Book Interior Layout

Book Interior Layout

Whenever we begin reading a book, we expect to almost be immediately enthralled by the time we’ve finished reading the first few paragraphs. When the book interior layout is poor, it’s easy to lose interest quickly, regardless of the subject matter, genre or even characters. Sometimes it’s difficult to understand why this has happened, and nearly impossible to explain. Why?

Often referred to as interior design or typesetting, the book interior layout has a huge impact on it’s readability and success. Unfortunately, the only time a layout is even recognized is when it has been done wrong. Although it seems like a simple process, designing a layout is what separates professional books from the amateurs. One must also realize the contrasts between print and digital book layouts, as they differ greatly and must done using various methods.

While books in PDF format, that are often downloaded and read on digital devices, are sometimes referred to as ebooks, they have a unique format. This is not the kind of book we are referring to, as those ebooks often use a format like MOBI, which is designed to be used with special software for Kindles, and more. Kindle ebooks require use of the same layouts, to maintain a universal look as well as general functionality.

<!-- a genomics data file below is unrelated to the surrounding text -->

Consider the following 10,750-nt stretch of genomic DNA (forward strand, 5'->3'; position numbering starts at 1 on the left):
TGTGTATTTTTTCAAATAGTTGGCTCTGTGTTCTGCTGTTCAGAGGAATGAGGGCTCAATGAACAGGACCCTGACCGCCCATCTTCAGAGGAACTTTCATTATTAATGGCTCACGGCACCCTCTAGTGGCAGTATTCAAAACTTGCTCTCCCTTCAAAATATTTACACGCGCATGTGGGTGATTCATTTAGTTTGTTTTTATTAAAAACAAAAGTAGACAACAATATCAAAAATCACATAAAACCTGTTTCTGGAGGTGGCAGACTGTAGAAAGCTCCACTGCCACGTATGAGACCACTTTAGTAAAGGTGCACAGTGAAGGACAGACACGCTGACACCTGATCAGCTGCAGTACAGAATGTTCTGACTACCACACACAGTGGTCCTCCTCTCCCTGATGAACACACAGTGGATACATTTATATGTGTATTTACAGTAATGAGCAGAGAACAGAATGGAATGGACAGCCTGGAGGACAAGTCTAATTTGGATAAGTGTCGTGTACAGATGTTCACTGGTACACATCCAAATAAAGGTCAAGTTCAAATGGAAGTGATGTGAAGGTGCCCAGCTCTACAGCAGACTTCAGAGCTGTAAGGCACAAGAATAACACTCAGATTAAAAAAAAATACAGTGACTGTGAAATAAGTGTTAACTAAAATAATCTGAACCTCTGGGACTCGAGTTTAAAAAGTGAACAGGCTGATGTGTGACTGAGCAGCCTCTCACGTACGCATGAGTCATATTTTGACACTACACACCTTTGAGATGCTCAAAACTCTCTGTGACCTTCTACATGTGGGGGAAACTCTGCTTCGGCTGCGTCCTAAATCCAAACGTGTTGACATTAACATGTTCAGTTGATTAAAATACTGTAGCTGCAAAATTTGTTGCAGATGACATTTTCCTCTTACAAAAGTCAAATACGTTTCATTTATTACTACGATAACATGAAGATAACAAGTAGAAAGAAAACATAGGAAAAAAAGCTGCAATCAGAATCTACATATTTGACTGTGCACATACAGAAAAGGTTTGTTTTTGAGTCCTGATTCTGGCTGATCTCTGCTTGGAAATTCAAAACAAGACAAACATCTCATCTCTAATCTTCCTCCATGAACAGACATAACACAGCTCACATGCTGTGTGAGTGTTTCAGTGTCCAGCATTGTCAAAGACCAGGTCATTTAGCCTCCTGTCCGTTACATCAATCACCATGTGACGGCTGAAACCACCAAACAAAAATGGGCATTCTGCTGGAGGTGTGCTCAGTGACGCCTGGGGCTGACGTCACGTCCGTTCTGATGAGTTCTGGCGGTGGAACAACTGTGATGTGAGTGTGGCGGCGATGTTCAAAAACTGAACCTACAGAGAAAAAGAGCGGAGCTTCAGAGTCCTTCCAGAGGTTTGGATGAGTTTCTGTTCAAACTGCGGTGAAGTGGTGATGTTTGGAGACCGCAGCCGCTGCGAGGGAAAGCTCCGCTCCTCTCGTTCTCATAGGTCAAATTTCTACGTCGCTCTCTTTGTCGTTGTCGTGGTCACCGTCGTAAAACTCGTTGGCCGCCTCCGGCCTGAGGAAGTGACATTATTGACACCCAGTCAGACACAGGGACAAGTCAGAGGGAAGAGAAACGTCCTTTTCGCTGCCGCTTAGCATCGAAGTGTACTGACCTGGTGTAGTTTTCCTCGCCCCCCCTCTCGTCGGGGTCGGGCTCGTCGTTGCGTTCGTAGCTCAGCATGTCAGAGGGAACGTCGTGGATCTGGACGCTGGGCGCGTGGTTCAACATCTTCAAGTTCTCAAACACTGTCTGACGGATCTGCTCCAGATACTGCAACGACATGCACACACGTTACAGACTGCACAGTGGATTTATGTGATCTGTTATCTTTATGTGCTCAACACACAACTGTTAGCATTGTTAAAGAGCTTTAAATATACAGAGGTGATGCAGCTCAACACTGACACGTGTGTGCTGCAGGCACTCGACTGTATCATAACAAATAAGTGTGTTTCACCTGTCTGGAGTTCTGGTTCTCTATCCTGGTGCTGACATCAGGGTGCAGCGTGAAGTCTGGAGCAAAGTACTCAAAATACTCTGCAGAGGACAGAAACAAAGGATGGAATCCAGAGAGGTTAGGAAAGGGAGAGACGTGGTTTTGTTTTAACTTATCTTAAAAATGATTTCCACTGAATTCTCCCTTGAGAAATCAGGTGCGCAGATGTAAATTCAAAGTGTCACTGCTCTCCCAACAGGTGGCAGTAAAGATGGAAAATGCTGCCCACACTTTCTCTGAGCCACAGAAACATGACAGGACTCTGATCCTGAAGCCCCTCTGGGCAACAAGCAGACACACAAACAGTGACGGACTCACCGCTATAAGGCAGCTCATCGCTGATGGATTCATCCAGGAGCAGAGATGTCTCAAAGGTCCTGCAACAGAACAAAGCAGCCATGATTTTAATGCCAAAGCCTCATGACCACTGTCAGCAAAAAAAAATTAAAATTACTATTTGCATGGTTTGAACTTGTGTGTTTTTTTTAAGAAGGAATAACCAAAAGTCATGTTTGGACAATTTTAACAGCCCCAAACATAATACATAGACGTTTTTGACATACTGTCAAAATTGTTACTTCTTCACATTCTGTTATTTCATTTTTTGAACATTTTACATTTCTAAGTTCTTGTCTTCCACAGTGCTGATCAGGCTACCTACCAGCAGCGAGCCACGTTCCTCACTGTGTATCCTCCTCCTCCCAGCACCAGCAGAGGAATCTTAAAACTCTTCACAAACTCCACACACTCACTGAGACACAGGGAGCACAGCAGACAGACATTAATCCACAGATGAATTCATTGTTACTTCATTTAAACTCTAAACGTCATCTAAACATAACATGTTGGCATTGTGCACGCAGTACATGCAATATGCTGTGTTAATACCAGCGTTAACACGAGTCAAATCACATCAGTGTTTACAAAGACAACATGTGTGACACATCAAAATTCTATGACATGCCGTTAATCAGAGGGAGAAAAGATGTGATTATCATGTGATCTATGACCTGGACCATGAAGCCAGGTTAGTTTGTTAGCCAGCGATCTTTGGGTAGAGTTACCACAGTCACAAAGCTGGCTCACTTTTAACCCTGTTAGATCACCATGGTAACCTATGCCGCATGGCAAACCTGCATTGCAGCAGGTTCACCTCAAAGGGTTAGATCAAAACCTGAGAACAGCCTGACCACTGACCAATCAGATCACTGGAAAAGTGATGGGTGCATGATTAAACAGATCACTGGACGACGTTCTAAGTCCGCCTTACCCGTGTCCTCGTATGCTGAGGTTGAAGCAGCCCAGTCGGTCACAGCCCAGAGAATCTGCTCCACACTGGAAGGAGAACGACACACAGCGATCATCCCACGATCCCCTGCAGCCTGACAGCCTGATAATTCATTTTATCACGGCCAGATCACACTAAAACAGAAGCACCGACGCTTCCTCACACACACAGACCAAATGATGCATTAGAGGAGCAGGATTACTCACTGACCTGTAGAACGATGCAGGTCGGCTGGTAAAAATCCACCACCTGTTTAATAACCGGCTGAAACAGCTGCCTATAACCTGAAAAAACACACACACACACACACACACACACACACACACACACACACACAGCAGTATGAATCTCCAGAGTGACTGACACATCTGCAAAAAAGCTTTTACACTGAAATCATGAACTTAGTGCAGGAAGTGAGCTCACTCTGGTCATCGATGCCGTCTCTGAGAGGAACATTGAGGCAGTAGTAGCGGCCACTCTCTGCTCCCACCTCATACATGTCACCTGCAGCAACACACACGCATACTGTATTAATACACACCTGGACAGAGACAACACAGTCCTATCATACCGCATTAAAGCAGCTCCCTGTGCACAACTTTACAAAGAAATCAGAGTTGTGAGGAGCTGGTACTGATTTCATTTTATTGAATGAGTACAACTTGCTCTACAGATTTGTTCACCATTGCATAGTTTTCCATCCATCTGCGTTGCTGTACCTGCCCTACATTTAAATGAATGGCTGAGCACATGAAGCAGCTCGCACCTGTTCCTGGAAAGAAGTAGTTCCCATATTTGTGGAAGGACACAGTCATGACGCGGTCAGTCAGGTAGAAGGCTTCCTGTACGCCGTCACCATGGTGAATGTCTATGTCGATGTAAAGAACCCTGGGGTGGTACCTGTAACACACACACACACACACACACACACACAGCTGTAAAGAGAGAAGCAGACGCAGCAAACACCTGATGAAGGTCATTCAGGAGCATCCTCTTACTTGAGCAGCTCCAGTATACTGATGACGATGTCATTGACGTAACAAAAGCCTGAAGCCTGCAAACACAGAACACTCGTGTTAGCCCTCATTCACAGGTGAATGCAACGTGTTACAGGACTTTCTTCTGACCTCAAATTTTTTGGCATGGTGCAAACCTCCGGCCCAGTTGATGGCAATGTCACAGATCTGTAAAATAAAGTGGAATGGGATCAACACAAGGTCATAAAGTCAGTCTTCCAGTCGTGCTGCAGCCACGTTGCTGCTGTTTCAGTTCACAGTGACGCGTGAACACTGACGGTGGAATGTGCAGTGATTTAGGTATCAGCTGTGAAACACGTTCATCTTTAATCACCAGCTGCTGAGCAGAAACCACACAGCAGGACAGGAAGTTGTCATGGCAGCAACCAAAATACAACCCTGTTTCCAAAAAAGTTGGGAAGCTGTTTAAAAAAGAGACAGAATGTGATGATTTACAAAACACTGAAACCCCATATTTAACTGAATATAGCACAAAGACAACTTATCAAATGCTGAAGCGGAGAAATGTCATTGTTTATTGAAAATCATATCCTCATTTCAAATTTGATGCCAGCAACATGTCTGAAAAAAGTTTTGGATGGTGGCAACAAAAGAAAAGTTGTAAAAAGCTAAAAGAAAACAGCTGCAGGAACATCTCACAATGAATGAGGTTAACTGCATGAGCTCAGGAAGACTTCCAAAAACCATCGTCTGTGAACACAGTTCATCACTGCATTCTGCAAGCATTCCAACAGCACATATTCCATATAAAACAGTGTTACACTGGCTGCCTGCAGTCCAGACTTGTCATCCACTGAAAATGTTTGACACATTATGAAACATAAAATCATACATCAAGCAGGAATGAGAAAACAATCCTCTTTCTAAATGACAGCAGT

Cover Counts

Have you ever heard the phrase “don’t judge a book by it’s cover”? While cover designs may appear to be easy, they require a lot of attention, too. Something as small as the wrong type choice can throw a layout completely off course, yet it is the key to great design. The success of your book is dependent upon more than just a good story line, as everything works together to create a great experience for your readers.

Aside from your book cover design, there are a few more specifics that require consideration for your overall layout. For example, did you know that some font styles can cause headaches? Good designers do. Font selection, trim size, page margins, space formatting, sidebars, and other layout elements such as black and white verses colour, and choosing to go with hardback or paperback, all require a certain attention to detail. You also may have to decide whether you’d like to incorporate artistic aspects such as graphics and illustrations. Good books also require proofreading to catch errors in grammar, as well as punctuation mistakes.

Something as menial as breaking a paragraph incorrectly can completely derail a reader’s train of thought. It causes partial lines to run onto the next page, often known as widows. This is just one example of why hiring an interior designer is so important. Honestly, though, these small issues snowball into a bigger problem, which is the reason it’s expensive to correct – no one wants that job.

Most designers enter this field because of their love of creating beautiful projects. While interior print layout has those aspects, it is hard work that demands a lot of hours from a talented individual. It often requires a lot of boring considerations and precision constraints, whereas most designers prefer to have more freedom in their work.

Print Design